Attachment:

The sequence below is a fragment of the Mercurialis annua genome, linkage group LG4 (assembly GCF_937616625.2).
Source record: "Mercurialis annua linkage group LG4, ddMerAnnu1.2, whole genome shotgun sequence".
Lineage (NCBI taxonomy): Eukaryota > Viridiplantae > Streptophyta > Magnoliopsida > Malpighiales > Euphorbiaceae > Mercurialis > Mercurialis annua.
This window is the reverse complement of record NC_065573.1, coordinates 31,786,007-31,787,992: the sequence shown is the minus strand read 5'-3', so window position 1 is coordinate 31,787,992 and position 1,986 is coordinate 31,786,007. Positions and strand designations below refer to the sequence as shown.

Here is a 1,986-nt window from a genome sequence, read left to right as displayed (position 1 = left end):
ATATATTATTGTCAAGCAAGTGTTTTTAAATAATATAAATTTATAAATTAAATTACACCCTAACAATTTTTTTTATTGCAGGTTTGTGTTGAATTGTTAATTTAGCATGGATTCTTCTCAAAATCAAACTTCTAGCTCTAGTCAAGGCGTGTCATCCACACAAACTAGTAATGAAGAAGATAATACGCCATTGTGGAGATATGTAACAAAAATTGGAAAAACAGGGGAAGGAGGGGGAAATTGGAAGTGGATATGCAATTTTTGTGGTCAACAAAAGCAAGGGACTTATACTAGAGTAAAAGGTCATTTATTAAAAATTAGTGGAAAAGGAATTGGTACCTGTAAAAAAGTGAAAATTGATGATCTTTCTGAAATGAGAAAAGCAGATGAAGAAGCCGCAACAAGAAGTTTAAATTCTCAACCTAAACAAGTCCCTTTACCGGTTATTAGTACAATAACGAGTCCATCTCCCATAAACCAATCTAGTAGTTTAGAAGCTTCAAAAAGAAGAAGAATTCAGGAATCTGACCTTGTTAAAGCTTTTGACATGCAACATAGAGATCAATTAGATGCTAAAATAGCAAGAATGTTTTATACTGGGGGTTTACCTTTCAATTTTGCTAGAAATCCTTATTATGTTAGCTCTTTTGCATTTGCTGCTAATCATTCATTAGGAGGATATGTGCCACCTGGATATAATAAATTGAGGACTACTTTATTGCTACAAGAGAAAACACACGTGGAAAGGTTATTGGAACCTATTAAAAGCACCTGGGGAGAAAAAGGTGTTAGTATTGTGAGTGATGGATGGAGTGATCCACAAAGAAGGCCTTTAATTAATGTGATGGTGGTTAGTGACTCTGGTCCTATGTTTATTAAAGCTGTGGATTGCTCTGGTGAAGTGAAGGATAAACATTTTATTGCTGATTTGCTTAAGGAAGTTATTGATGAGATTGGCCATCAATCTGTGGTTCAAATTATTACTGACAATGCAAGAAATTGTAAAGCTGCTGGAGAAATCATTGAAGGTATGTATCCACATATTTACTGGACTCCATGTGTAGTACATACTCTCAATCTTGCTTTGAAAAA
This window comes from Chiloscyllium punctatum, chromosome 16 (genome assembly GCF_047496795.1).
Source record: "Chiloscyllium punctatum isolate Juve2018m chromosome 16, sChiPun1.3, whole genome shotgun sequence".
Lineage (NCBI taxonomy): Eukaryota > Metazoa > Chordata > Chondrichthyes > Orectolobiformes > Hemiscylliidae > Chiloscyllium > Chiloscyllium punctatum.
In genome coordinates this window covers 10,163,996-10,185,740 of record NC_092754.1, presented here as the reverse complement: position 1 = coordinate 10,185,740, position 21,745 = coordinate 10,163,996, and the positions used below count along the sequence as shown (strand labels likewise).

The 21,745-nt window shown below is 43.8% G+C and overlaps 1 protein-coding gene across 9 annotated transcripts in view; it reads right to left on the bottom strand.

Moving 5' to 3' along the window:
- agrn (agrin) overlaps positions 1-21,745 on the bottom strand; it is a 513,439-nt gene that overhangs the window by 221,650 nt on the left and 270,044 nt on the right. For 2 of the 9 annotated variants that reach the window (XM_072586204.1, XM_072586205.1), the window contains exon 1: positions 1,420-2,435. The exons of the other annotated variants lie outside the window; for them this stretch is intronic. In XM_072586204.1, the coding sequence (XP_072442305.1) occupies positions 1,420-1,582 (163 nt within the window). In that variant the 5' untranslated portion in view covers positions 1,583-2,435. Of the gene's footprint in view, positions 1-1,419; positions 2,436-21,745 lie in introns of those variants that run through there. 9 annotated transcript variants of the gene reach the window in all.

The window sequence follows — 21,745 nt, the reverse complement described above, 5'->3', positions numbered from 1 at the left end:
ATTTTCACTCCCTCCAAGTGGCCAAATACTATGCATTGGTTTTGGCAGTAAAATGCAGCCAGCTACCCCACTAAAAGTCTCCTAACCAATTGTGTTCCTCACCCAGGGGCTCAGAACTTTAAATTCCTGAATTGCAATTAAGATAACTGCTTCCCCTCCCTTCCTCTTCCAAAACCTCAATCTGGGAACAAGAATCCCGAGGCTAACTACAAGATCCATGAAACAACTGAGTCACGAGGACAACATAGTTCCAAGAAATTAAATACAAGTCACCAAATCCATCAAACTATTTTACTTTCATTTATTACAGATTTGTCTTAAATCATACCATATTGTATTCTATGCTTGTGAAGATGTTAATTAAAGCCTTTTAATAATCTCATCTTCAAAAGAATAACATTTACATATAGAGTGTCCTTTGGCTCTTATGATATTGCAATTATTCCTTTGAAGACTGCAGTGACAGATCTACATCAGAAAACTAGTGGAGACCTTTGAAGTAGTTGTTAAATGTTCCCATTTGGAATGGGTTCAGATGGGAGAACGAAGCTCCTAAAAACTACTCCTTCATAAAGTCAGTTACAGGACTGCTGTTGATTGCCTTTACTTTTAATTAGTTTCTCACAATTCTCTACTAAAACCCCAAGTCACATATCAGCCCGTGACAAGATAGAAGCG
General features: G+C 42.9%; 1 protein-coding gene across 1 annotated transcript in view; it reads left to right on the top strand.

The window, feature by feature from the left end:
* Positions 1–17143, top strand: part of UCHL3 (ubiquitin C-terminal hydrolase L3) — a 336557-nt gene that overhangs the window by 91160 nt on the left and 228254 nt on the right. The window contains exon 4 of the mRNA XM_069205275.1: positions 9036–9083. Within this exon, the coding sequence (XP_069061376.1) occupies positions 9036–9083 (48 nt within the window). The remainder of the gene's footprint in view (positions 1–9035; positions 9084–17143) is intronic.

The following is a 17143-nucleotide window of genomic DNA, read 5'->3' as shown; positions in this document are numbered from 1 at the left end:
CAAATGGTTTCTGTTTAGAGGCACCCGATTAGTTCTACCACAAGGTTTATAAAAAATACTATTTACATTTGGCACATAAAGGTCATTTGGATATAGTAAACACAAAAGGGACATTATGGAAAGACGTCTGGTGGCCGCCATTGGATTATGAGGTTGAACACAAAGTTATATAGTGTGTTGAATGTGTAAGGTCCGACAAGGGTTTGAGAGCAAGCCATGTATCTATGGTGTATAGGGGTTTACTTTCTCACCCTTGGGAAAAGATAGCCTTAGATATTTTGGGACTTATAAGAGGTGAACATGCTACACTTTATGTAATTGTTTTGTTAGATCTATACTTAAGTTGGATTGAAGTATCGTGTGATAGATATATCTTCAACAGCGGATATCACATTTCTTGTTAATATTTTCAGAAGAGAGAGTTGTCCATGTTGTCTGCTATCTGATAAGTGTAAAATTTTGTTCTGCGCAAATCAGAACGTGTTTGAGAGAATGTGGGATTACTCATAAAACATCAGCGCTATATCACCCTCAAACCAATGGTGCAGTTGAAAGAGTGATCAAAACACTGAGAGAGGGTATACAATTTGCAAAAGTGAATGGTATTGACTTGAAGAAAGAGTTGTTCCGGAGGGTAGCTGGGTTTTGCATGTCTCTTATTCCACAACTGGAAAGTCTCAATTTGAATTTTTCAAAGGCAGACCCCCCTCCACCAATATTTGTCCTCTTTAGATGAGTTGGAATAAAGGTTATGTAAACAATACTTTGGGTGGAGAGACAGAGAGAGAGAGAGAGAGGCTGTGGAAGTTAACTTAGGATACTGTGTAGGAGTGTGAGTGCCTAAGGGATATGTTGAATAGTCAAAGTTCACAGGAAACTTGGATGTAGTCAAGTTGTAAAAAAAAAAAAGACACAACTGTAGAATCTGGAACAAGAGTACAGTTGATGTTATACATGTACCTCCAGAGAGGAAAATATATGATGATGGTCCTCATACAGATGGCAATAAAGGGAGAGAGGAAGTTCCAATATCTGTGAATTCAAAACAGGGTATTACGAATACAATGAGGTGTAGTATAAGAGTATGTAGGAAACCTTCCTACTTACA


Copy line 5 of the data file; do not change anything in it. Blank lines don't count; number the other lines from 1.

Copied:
Here is a 1,986-nt window from a genome sequence, read left to right as displayed (position 1 = left end):